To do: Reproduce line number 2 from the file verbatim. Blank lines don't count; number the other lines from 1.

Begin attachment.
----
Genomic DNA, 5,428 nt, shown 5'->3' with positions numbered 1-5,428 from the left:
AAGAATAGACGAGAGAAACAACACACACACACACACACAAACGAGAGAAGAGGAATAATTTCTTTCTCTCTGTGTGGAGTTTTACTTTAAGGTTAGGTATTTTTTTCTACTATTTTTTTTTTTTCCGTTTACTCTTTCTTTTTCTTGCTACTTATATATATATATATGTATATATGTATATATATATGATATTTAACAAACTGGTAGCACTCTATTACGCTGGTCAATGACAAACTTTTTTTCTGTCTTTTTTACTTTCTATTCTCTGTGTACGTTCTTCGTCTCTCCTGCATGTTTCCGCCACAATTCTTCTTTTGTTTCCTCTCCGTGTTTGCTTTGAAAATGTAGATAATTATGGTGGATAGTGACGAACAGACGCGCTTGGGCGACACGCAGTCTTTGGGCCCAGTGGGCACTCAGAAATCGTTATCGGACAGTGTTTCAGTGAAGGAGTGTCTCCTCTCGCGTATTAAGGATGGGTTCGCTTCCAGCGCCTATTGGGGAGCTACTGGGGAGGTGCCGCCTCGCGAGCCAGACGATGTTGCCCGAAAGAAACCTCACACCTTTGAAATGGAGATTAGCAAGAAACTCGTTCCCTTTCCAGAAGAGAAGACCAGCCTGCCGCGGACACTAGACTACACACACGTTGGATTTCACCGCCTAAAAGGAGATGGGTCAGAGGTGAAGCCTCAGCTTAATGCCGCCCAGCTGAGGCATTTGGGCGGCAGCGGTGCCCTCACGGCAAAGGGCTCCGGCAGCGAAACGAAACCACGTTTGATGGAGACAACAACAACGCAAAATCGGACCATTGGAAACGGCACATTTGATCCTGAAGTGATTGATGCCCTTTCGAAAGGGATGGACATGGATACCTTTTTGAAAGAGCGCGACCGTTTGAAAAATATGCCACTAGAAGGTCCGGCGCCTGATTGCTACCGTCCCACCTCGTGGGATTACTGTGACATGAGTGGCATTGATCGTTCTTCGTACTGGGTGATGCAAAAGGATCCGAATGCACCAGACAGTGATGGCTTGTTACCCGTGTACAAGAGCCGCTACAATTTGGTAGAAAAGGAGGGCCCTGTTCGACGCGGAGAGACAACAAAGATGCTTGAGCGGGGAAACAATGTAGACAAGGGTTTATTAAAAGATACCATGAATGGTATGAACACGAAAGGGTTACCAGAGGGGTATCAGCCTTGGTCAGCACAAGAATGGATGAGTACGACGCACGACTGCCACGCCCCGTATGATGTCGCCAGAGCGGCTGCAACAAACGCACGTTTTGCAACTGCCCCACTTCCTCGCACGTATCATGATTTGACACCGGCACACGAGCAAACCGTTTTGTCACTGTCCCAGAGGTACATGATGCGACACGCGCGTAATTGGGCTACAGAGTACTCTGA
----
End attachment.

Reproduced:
AAGAATAGACGAGAGAAACAACACACACACACACACACAAACGAGAGAAGAGGAATAATTTCTTTCTCTCTGTGTGGAGTTTTACTTTAAGGTTAGGTATTTTTTTCTACTATTTTTTTTTTTTCCGTTTACTCTTTCTTTTTCTTGCTACTTATATATATATATATGTATATATGTATATATATATGATATTTAACAAACTGGTAGCACTCTATTACGCTGGTCAATGACAAACTTTTTTTCTGTCTTTTTTACTTTCTATTCTCTGTGTACGTTCTTCGTCTCTCCTGCATGTTTCCGCCACAATTCTTCTTTTGTTTCCTCTCCGTGTTTGCTTTGAAAATGTAGATAATTATGGTGGATAGTGACGAACAGACGCGCTTGGGCGACACGCAGTCTTTGGGCCCAGTGGGCACTCAGAAATCGTTATCGGACAGTGTTTCAGTGAAGGAGTGTCTCCTCTCGCGTATTAAGGATGGGTTCGCTTCCAGCGCCTATTGGGGAGCTACTGGGGAGGTGCCGCCTCGCGAGCCAGACGATGTTGCCCGAAAGAAACCTCACACCTTTGAAATGGAGATTAGCAAGAAACTCGTTCCCTTTCCAGAAGAGAAGACCAGCCTGCCGCGGACACTAGACTACACACACGTTGGATTTCACCGCCTAAAAGGAGATGGGTCAGAGGTGAAGCCTCAGCTTAATGCCGCCCAGCTGAGGCATTTGGGCGGCAGCGGTGCCCTCACGGCAAAGGGCTCCGGCAGCGAAACGAAACCACGTTTGATGGAGACAACAACAACGCAAAATCGGACCATTGGAAACGGCACATTTGATCCTGAAGTGATTGATGCCCTTTCGAAAGGGATGGACATGGATACCTTTTTGAAAGAGCGCGACCGTTTGAAAAATATGCCACTAGAAGGTCCGGCGCCTGATTGCTACCGTCCCACCTCGTGGGATTACTGTGACATGAGTGGCATTGATCGTTCTTCGTACTGGGTGATGCAAAAGGATCCGAATGCACCAGACAGTGATGGCTTGTTACCCGTGTACAAGAGCCGCTACAATTTGGTAGAAAAGGAGGGCCCTGTTCGACGCGGAGAGACAACAAAGATGCTTGAGCGGGGAAACAATGTAGACAAGGGTTTATTAAAAGATACCATGAATGGTATGAACACGAAAGGGTTACCAGAGGGGTATCAGCCTTGGTCAGCACAAGAATGGATGAGTACGACGCACGACTGCCACGCCCCGTATGATGTCGCCAGAGCGGCTGCAACAAACGCACGTTTTGCAACTGCCCCACTTCCTCGCACGTATCATGATTTGACACCGGCACACGAGCAAACCGTTTTGTCACTGTCCCAGAGGTACATGATGCGACACGCGCGTAATTGGGCTACAGAGTACTCTGA